Mental retardation: a review of the past 10 years. Part I.

Department of Psychiatry and Biobehavioral Sciences, UCLA School of Medicine, USA.
Journal of the American Academy of Child & Adolescent Psychiatry (Impact Factor: 6.35). 01/1998; 36(12):1656-63. DOI: 10.1097/00004583-199712000-00013
Source: PubMed

ABSTRACT To review the literature over the past decade on mental retardation, particularly as regards its definition, prevalence, major causes, and associated mental disorders.
A computerized search was performed for articles published in the past decade, and selected papers were highlighted.
The study of mental retardation has benefited considerably by advances in medicine generally and by developments in molecular neurobiology in particular. Increasing awareness of psychiatric comorbidity in the context of intellectual disability highlights the need for studies of the phenomenology and treatment of mental disorders in this population.
Although the study of developmental disorders has advanced significantly over the past decade, considerable work remains. Mental retardation is a model for the utility of the biopsychosocial approach in medicine.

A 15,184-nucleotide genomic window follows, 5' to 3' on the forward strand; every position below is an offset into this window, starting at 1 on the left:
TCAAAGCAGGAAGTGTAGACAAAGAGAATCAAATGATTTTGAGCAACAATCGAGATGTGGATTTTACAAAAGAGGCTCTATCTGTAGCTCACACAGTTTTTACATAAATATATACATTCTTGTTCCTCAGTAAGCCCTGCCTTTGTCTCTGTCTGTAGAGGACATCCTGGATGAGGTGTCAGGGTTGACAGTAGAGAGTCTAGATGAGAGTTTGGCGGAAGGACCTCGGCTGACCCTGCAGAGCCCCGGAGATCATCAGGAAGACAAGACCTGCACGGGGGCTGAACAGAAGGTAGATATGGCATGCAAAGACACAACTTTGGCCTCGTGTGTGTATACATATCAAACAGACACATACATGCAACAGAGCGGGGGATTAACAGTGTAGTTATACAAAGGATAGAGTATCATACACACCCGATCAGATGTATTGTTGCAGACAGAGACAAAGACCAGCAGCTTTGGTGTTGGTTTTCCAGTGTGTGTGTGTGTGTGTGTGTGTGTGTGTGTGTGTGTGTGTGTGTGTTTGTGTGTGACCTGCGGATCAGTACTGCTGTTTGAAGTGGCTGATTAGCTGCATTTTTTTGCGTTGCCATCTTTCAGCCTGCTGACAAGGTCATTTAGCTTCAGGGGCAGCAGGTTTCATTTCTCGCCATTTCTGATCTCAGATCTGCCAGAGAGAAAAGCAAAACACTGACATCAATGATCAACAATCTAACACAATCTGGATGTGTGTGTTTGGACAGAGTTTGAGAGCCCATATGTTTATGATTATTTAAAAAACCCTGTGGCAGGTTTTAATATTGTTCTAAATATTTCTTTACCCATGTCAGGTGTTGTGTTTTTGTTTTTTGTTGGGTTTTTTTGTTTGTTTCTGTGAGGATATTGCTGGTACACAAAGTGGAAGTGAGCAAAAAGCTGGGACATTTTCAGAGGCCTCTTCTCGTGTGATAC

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Available from: Elisabeth M Dykens, Jul 05, 2015
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    ABSTRACT: Currently Intellectual disability (ID) is classified as a Wechsler Intelligence Scale for Children-Fourth Edition (WISC-IV) Intelligence Quotient (IQ) below 70 and an impairment in adaptive skills during the developmental period. We argue that because so many children/adults with ID have language based deficits, mental age comparison or matching of individuals from different ID groups or to a typically developing (TD) group should be according to their overall performance on a non-verbally based measure, such as the Raven's Coloured Progressive Matrices (RCPM). We suggest that the RCPM should replace the commonly used WISC-IV measure of intelligence, as a means of matching groups of ID and TD group on mental age as it is a better measure of reasoning ability in children with ID who invariably have verbally based deficits. In addition, we present evidence that RCPM mental aged matched children with low functioning Autism Spectrum Disorder (ASD), Down Syndrome (DS), idiopathic ID use different problem solving strategies than TD children, to achieve the same overall performance on the RCPM. This is presumably due to group difference in brain impairments as evidenced by brain imaging studies. We also present evidence from the literature that working memory is a major component of successful performance on an IQ test and impairment in working memory in ID could also affect problem solving abilities on the RCPM. The theoretical and educational implications of the discrepancy between similar overall performance level on an intelligence test, but different use of strategy are also explored.
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